The experts have spoken. In a ranking of “action-packed Caribbean islands” by National Geographic, the original travel influencer, tropical Tobago proudly takes the top spot. It’s an amazing recognition to bestow on a pleasantly under-the-radar island in the far reaches of the Caribbean, just off the tip of Latin America. Although small, stretching 40km in one direction and only 10km in the other, Tobago has a lot to offer.
Visitors are lured here by its jaw-dropping natural splendour. If you haven’t been, imagine a lush green rainforest ringed with beautiful, untouched beaches. Now, you start to get a picture of what Tobago truly is.
The magazine hails the island as “quiet and welcoming.” And it is! But don’t mistake that for boring. Locals and tourists have been known to get a little loud, particularly at Sunday School, a vibrant street party hosted weekly in the tranquil village of Buccoo. The weekly event is filled with live DJ and steel pan music to dance the night away, led by the 20+ proud members of the Buccooneers Steel Orchestra; it is a soul-fulfilling tradition with roots dating back to 1967. Leaning deeper into the island’s history is the nearly 100-year-old Crab & Goat Race Festival, a spirited annual event synonymous with Easter tradition here.
For its part, National Geographic chose to highlight the abundant bird-watching opportunities the island is renowned for. Tobago is often described as a birder’s paradise with more than 260 species residing on the island. For a birding masterclass, make your way to what Nat Geo calls “the island’s star attraction” the Main Ridge Forest Reserve. The Reserve is the oldest legally protected forest reserve in the western hemisphere, dating back to 1776. Not only is the rainforest home to many species of birds, it provides the perfect opportunity to reconnect and recharge with nature in a supremely serene and safe space. Go with a guide to learn more about the region’s diverse flora and fauna or follow the well-marked paths to choose your own adventure.
Under the sea, the action continues. The magazine singles out the nighttime bioluminescence tour. It’s a natural phenomenon you will not soon forget.
“On nights with little moonlight, Radical Sports Tobago offers bioluminescence safaris where you can kayak or paddleboard through waters illuminated by microscopic organisms that emit a blue glow when disturbed. Dip your hand in and watch it glitter as though you were a radiant ghost dripping with jewels.”
For a more high-octane level of adventure the article suggests:
“Hit the waves. The island’s many dive sites include The Sisters, where hammerhead sharks hang out at the wreck of MV Maverick, a ferry that was scuttled in 1997 and now swarms with marine life.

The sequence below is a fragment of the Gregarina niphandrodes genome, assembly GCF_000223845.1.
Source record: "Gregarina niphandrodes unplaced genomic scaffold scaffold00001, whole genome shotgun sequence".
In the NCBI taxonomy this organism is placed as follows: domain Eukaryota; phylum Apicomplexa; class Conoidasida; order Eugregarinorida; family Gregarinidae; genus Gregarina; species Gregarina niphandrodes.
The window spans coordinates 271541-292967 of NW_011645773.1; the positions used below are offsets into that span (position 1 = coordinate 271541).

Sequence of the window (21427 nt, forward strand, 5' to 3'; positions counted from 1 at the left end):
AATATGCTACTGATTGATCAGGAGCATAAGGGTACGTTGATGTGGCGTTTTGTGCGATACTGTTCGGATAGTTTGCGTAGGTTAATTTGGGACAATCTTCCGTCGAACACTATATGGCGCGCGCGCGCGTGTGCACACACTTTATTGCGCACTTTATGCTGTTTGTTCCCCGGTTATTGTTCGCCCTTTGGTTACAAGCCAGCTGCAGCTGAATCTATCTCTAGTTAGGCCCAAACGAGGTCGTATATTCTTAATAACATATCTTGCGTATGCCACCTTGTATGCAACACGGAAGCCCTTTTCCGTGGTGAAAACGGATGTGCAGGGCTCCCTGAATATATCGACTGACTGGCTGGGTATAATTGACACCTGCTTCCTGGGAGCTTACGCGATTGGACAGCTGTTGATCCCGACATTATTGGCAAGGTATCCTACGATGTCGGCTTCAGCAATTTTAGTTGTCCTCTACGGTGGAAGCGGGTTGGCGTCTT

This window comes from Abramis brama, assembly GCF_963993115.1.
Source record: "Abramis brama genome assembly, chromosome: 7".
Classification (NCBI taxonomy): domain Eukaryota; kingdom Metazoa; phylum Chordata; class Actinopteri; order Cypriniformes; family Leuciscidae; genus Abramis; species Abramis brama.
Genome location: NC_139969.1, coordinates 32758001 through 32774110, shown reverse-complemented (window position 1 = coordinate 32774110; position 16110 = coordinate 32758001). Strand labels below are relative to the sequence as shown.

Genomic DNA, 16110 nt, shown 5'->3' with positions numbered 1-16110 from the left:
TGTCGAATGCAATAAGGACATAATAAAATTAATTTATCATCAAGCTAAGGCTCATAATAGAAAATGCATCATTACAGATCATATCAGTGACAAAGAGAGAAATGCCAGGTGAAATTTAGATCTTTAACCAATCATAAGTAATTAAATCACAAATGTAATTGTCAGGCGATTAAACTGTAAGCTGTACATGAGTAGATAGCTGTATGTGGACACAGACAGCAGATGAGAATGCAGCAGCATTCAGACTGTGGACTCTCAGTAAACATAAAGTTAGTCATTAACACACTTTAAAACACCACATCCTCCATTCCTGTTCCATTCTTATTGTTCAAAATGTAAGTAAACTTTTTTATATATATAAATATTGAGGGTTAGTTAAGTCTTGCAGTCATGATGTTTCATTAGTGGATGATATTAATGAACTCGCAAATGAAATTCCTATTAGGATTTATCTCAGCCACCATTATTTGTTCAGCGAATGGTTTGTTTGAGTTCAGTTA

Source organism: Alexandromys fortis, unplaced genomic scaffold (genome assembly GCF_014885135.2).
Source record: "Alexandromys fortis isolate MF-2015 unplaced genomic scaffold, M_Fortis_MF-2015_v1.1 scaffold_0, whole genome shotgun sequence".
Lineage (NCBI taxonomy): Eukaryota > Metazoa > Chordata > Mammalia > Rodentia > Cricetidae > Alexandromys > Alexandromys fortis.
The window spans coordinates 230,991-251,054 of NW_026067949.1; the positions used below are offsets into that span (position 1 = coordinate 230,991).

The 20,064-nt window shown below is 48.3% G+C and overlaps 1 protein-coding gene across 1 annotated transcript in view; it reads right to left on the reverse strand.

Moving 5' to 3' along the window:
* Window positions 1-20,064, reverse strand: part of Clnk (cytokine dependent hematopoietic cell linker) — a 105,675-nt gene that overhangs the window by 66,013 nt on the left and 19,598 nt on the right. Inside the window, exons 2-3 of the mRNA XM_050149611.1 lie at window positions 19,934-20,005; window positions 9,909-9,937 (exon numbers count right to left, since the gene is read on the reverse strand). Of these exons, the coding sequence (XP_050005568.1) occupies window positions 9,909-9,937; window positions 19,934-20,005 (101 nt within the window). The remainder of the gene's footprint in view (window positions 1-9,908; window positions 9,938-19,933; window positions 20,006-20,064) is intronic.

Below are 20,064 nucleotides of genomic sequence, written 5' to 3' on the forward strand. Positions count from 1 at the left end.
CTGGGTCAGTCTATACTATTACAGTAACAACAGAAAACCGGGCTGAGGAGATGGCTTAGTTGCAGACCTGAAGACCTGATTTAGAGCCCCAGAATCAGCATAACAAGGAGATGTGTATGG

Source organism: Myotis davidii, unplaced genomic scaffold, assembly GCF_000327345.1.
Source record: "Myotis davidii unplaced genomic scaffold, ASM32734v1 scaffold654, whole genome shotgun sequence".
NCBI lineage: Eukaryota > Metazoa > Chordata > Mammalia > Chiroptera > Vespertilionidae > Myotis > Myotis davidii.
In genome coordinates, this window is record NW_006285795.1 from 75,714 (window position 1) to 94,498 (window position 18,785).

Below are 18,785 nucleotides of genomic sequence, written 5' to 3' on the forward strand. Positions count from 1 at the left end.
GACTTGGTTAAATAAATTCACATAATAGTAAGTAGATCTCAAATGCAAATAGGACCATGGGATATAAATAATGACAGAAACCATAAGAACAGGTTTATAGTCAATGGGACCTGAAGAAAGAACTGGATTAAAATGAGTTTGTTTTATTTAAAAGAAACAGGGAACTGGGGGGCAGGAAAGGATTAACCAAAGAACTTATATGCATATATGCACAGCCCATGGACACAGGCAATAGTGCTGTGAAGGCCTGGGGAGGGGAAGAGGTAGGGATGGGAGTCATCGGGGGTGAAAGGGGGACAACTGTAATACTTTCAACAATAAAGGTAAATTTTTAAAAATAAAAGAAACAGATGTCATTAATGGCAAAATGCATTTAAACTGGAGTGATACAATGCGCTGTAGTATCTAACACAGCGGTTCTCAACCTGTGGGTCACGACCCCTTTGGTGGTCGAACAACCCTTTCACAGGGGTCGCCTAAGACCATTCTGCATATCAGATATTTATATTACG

The biodiverse island is a diver’s dream. The dive sites here are truly world-class, and rival anywhere in the region for species diversity. The dive facilities are also on par with any other Caribbean destination. This means even more opportunities are opening for visitors to experience Tobago’s magical underwater world.
A short boat trip from picture-perfect Pigeon Point, considered one of the island’s most beautiful beaches, is another natural attraction that tops every travel list, the Nylon Pool. This in-sea shallow white ground coral pool got its name from Princess Margaret, who during a visit in 1962 proclaimed the tranquil waters as being “as clear as her nylon stockings.” Legend has it, a swim here will leave you looking 10 years younger. The water is so soothing, you can’t help but think it might be true.
Also restorative are the cool spring waters that await at one of the island’s accessible waterfalls. There are several awe-inspiring falls just a short hike from well-traveled roads. But unlike other, more heavily tourist destinations, there’s no long lines to get a glimpse here. It’s not unusual to find that you have it all to yourself to enjoy.
If you’re thinking about your next action-packed adventure, one where there’s as little or as much for you to do, take a page from National Geographic. Consider a trip to tiny, tropical Tobago for an eco-adventure like no other.
This 3-minute video will have you reaching for your passport.
To get here: There are regular, direct flights to Port of Spain, Trinidad from Toronto via Air Canada, WestJet, and Caribbean Airlines. From there, it’s just a short 20-minute connection to Tobago on Caribbean Airlines. They operate numerous flights between the islands throughout the day. Prices start at $620CAD round-trip from Toronto
Where to stay and what to do: Discover more of what Tobago has to offer here.
By Tim Gallant